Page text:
Twice bitten? People who've recovered from coronavirus are likely to relapse

WION Web Team
New Delhi, Delhi, IndiaEdited By: Sonal GeraUpdated: Mar 17, 2020, 05:27 PM IST
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File photo of coronavirus Photograph:(AFP)

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One of the major concerns, more than the contraction of the virus, has been if those who have had it can get it a second time -- and what that means for immunity.

Coronavirus has, since its outbreak in China's Wuhan last year, reached more than 120 countries. The epicentre has now shifted to Europe with death toll in most of the countries of the region crossing a 100.

One of the major concerns, more than the contraction of the virus, has been if those who have had it can get it a second time -- and what that means for immunity.

A few cases around the world have also emerged. The first case was a woman working as a tour bus guide. She was reinfected with the coronavirus, testing positive after having recovered from an earlier infection.

Also, a February 14 article from Caixin, a Beijing, China-based media group was titled '14% of Recovered Covid-19 Patients in Guangdong Tested Positive Again', clearly citing the infection can be contracted twice. A Shanghai-based news portal also reported that one of Wuhan’s makeshift health facilities had issued an emergency notice, stating more discharged patients had been readmitted after falling ill a second time.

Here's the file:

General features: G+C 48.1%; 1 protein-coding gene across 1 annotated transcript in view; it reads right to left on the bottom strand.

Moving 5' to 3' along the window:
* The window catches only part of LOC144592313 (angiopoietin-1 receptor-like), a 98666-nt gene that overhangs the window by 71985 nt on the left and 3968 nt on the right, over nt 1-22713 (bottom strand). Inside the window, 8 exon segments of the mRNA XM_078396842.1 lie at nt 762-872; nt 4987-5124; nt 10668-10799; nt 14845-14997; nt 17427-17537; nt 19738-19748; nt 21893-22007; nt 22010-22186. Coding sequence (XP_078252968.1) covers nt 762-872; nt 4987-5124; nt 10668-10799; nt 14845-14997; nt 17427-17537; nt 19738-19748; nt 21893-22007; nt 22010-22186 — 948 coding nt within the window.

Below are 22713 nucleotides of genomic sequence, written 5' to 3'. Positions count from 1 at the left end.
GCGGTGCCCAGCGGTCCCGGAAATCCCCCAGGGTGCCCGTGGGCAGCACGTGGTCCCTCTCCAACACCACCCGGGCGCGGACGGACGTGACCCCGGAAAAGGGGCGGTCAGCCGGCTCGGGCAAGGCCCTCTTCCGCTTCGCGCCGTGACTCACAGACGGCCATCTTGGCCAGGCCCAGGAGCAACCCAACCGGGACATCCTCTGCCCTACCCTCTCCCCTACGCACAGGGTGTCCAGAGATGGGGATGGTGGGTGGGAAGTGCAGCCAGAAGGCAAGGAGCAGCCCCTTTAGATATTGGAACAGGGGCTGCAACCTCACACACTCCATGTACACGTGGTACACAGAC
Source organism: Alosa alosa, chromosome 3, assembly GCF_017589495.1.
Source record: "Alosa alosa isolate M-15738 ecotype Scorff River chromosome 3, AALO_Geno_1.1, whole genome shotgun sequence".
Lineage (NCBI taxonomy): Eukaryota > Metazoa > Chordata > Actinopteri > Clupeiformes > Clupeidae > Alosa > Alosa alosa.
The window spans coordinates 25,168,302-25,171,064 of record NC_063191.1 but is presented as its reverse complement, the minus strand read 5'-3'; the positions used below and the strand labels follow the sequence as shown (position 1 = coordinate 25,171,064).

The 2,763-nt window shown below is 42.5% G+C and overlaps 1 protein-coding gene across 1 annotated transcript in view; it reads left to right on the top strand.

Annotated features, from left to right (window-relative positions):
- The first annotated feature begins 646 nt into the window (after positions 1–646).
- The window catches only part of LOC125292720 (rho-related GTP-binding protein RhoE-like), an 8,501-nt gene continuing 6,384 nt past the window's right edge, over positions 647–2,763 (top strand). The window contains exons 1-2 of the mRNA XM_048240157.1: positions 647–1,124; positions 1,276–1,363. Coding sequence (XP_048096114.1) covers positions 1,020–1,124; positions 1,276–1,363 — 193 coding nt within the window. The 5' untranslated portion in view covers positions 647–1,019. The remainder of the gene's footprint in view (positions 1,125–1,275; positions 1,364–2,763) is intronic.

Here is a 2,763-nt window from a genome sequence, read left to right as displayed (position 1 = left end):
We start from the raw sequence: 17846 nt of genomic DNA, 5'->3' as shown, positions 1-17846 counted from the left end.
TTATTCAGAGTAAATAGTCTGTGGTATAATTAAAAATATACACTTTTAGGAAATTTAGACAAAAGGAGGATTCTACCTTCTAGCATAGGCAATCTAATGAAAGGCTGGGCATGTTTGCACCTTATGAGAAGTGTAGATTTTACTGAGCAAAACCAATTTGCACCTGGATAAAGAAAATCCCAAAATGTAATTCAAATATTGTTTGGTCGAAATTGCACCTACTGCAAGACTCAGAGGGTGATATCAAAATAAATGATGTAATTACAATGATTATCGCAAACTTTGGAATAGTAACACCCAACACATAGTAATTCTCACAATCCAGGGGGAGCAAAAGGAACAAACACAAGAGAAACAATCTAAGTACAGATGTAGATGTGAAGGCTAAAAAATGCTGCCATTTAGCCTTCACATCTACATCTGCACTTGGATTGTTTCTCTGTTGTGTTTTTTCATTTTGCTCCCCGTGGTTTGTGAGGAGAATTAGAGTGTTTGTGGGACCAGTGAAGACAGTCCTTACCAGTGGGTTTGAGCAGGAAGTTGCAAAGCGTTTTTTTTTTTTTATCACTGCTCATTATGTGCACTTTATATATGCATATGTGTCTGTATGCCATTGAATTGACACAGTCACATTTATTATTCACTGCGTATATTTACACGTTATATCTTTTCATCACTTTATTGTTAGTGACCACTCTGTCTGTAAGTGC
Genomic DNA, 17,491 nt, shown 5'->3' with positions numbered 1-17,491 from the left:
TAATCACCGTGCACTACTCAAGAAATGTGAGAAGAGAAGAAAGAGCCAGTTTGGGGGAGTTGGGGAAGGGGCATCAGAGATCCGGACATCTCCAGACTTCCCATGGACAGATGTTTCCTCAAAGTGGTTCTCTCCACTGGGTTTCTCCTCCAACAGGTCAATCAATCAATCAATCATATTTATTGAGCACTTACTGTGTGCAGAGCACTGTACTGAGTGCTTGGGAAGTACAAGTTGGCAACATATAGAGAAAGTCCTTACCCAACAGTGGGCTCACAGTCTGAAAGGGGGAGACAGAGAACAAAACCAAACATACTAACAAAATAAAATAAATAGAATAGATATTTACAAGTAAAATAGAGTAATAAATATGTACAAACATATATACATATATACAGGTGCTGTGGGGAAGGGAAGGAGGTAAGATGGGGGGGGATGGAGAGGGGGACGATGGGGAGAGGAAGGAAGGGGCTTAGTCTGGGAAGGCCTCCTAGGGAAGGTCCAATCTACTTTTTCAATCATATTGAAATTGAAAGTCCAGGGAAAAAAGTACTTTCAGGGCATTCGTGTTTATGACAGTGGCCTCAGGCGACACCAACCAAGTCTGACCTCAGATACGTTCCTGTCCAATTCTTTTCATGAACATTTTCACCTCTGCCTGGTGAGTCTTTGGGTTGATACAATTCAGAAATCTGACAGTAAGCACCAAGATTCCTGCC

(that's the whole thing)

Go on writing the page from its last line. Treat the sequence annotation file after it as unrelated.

To this end, Philip Tierno Jr., Professor of Microbiology and Pathology at NYU School of Medicine, has said, "Once you have the infection, it could remain dormant and with minimal symptoms, and then you can get an exacerbation if it finds its way into the lungs."

Experts say those who have had the virus once will develop some immunity after getting cured, and it is rare to get an infectious disease again. But truth be told, the amount of immunity that one builds up after being exposed to any virus depends on not only virus itself but his/her immune system and its response.

This simply means people who initially recovered from the virus are more likely to relapse, rather than get reinfected. The immune response to Covid-19 is, however, not yet understood.

The World Health Organisation declared the COVID-19 outbreak as a pandemic on March 11.

Its statement said: "In the days and weeks ahead, we expect to see the number of cases, the number of deaths, and the number of affected countries climb even higher. WHO has been assessing this outbreak around the clock and we are deeply concerned both by the alarming levels of spread and severity, and by the alarming levels of inaction. We have therefore made the assessment that COVID-19 can be characterised as a pandemic.

"Pandemic is not a word to use lightly or carelessly. It is a word that, if misused, can cause unreasonable fear, or unjustified acceptance that the fight is over, leading to unnecessary suffering and death."


Respiratory symptoms, fever, cough, shortness of breath and breathing difficulties are the main symptoms. In more severe cases, infection can cause pneumonia, severe acute respiratory syndrome, kidney failure and even death.